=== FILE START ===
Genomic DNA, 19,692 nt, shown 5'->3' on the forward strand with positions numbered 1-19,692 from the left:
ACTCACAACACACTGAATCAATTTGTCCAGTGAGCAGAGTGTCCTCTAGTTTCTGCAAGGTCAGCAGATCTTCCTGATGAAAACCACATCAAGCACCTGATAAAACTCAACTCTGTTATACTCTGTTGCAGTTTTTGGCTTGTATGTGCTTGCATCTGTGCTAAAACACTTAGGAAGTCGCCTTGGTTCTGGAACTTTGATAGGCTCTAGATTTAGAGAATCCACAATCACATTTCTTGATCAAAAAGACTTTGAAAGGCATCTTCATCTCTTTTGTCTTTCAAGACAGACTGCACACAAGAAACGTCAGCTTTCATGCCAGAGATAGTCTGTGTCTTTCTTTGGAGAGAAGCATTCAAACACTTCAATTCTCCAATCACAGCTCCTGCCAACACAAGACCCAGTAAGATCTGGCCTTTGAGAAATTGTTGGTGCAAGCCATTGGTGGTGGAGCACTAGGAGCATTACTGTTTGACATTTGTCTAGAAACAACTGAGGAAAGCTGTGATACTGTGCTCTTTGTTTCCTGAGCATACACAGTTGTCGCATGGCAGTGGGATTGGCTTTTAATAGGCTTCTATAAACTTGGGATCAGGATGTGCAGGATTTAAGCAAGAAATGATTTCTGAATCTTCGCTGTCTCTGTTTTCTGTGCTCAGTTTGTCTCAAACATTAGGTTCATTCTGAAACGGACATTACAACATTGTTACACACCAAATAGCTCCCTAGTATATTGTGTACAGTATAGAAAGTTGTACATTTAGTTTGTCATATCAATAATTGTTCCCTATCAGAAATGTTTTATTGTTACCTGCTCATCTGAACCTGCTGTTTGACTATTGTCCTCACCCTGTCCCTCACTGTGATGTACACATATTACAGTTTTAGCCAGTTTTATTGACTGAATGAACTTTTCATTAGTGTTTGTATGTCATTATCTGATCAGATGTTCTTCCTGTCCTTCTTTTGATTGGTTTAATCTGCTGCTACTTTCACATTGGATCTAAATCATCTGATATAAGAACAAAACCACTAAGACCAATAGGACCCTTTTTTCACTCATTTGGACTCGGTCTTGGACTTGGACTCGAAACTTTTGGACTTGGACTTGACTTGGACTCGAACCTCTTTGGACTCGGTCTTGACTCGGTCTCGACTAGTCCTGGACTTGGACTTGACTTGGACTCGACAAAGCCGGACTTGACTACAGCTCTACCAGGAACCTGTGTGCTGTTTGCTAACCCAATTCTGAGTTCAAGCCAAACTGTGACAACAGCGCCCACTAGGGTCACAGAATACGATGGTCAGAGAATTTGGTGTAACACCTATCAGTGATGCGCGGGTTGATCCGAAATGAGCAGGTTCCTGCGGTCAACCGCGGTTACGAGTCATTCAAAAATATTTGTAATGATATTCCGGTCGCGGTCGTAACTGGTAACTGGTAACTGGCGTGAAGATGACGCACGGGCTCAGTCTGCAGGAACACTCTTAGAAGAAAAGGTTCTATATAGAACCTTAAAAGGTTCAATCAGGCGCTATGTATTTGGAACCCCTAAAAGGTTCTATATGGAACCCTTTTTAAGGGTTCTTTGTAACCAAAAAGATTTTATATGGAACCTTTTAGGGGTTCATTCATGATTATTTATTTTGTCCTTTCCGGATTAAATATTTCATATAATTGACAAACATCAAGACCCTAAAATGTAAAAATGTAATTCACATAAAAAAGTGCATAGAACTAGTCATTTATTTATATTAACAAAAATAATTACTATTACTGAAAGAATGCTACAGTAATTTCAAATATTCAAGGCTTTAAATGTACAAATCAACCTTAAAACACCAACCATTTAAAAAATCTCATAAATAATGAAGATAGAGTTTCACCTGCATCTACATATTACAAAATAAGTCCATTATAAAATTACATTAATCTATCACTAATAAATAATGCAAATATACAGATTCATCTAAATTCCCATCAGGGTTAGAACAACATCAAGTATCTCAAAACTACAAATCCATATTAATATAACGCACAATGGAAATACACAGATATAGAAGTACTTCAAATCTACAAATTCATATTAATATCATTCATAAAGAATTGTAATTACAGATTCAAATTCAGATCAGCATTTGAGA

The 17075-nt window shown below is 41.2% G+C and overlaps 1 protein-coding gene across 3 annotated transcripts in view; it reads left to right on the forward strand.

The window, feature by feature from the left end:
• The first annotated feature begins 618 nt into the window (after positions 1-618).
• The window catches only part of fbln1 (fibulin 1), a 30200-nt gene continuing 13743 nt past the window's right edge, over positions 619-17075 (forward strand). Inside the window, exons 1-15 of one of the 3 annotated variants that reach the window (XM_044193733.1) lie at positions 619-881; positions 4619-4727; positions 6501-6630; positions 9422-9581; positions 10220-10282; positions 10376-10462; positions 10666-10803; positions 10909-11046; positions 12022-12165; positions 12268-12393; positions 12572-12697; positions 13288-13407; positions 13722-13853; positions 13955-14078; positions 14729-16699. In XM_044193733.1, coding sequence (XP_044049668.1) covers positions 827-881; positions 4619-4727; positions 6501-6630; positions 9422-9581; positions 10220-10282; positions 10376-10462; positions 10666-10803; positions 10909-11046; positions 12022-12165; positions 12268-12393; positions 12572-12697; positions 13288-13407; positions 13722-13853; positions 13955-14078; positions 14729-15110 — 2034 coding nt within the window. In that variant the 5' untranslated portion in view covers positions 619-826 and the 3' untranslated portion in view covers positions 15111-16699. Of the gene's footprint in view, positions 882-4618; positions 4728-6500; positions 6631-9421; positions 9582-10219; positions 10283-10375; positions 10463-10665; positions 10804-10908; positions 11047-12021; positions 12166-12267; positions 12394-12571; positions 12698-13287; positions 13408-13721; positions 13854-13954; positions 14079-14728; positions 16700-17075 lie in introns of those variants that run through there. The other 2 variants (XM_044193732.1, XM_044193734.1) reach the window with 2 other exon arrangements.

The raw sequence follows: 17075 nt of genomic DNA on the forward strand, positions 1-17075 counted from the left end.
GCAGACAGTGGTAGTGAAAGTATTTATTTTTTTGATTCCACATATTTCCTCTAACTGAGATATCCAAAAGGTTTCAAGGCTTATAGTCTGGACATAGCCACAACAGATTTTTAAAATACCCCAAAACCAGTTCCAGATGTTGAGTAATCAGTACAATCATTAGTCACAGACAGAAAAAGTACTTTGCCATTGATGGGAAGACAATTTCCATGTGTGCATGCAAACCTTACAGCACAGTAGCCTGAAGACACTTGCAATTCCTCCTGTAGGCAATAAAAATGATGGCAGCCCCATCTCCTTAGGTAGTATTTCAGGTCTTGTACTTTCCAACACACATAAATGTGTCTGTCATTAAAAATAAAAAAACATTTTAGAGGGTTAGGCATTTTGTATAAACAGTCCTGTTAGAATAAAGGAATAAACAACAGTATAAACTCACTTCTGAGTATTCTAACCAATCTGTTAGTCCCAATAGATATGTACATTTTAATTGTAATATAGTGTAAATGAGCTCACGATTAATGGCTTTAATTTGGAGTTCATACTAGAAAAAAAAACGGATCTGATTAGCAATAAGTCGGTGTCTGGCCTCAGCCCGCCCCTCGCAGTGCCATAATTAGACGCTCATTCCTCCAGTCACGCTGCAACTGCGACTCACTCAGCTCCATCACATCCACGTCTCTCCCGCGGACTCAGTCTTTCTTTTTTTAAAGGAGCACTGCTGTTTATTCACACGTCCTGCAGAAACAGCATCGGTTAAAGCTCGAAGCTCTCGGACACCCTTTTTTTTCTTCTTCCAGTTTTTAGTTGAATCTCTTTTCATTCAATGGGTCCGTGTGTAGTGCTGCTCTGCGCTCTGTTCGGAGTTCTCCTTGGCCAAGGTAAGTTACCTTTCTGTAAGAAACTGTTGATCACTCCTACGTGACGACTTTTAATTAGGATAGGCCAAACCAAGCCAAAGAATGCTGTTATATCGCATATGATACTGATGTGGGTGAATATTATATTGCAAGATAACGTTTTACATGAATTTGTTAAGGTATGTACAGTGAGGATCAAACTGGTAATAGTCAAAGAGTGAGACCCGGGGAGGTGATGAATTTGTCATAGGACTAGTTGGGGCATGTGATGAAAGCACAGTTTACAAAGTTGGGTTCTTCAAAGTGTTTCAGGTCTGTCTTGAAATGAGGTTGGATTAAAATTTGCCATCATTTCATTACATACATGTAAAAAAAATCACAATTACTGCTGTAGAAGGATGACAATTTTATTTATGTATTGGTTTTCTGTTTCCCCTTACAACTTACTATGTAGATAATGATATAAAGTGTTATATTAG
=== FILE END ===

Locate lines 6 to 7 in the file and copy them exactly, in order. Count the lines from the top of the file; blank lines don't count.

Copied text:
• The window catches only part of fbln1 (fibulin 1), a 30200-nt gene continuing 13743 nt past the window's right edge, over positions 619-17075 (forward strand). Inside the window, exons 1-15 of one of the 3 annotated variants that reach the window (XM_044193733.1) lie at positions 619-881; positions 4619-4727; positions 6501-6630; positions 9422-9581; positions 10220-10282; positions 10376-10462; positions 10666-10803; positions 10909-11046; positions 12022-12165; positions 12268-12393; positions 12572-12697; positions 13288-13407; positions 13722-13853; positions 13955-14078; positions 14729-16699. In XM_044193733.1, coding sequence (XP_044049668.1) covers positions 827-881; positions 4619-4727; positions 6501-6630; positions 9422-9581; positions 10220-10282; positions 10376-10462; positions 10666-10803; positions 10909-11046; positions 12022-12165; positions 12268-12393; positions 12572-12697; positions 13288-13407; positions 13722-13853; positions 13955-14078; positions 14729-15110 — 2034 coding nt within the window. In that variant the 5' untranslated portion in view covers positions 619-826 and the 3' untranslated portion in view covers positions 15111-16699. Of the gene's footprint in view, positions 882-4618; positions 4728-6500; positions 6631-9421; positions 9582-10219; positions 10283-10375; positions 10463-10665; positions 10804-10908; positions 11047-12021; positions 12166-12267; positions 12394-12571; positions 12698-13287; positions 13408-13721; positions 13854-13954; positions 14079-14728; positions 16700-17075 lie in introns of those variants that run through there. The other 2 variants (XM_044193732.1, XM_044193734.1) reach the window with 2 other exon arrangements.

The raw sequence follows: 17075 nt of genomic DNA on the forward strand, positions 1-17075 counted from the left end.